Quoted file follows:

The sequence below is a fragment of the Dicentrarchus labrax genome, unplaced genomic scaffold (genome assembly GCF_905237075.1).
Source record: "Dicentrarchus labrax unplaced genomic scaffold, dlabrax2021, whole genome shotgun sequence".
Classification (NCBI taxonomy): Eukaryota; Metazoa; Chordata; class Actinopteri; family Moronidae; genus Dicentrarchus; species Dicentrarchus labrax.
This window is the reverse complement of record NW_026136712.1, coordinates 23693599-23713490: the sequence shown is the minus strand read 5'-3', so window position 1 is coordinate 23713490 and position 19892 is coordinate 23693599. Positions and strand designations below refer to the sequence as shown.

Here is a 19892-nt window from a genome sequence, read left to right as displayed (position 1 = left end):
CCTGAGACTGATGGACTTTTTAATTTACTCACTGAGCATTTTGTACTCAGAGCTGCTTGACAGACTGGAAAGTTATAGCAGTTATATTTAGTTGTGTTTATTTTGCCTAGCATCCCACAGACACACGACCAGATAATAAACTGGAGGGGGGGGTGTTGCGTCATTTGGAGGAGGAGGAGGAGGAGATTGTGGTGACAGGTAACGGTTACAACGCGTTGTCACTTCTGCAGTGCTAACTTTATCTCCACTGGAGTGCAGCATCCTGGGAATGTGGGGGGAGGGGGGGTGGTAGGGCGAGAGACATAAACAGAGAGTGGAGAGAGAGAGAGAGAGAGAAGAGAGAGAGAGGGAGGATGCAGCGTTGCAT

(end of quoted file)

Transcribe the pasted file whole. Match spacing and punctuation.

The sequence below is a fragment of the Dicentrarchus labrax genome, unplaced genomic scaffold (genome assembly GCF_905237075.1).
Source record: "Dicentrarchus labrax unplaced genomic scaffold, dlabrax2021, whole genome shotgun sequence".
Classification (NCBI taxonomy): Eukaryota; Metazoa; Chordata; class Actinopteri; family Moronidae; genus Dicentrarchus; species Dicentrarchus labrax.
This window is the reverse complement of record NW_026136712.1, coordinates 23693599-23713490: the sequence shown is the minus strand read 5'-3', so window position 1 is coordinate 23713490 and position 19892 is coordinate 23693599. Positions and strand designations below refer to the sequence as shown.

Here is a 19892-nt window from a genome sequence, read left to right as displayed (position 1 = left end):
CCTGAGACTGATGGACTTTTTAATTTACTCACTGAGCATTTTGTACTCAGAGCTGCTTGACAGACTGGAAAGTTATAGCAGTTATATTTAGTTGTGTTTATTTTGCCTAGCATCCCACAGACACACGACCAGATAATAAACTGGAGGGGGGGGTGTTGCGTCATTTGGAGGAGGAGGAGGAGGAGATTGTGGTGACAGGTAACGGTTACAACGCGTTGTCACTTCTGCAGTGCTAACTTTATCTCCACTGGAGTGCAGCATCCTGGGAATGTGGGGGGAGGGGGGGTGGTAGGGCGAGAGACATAAACAGAGAGTGGAGAGAGAGAGAGAGAGAGAAGAGAGAGAGAGGGAGGATGCAGCGTTGCAT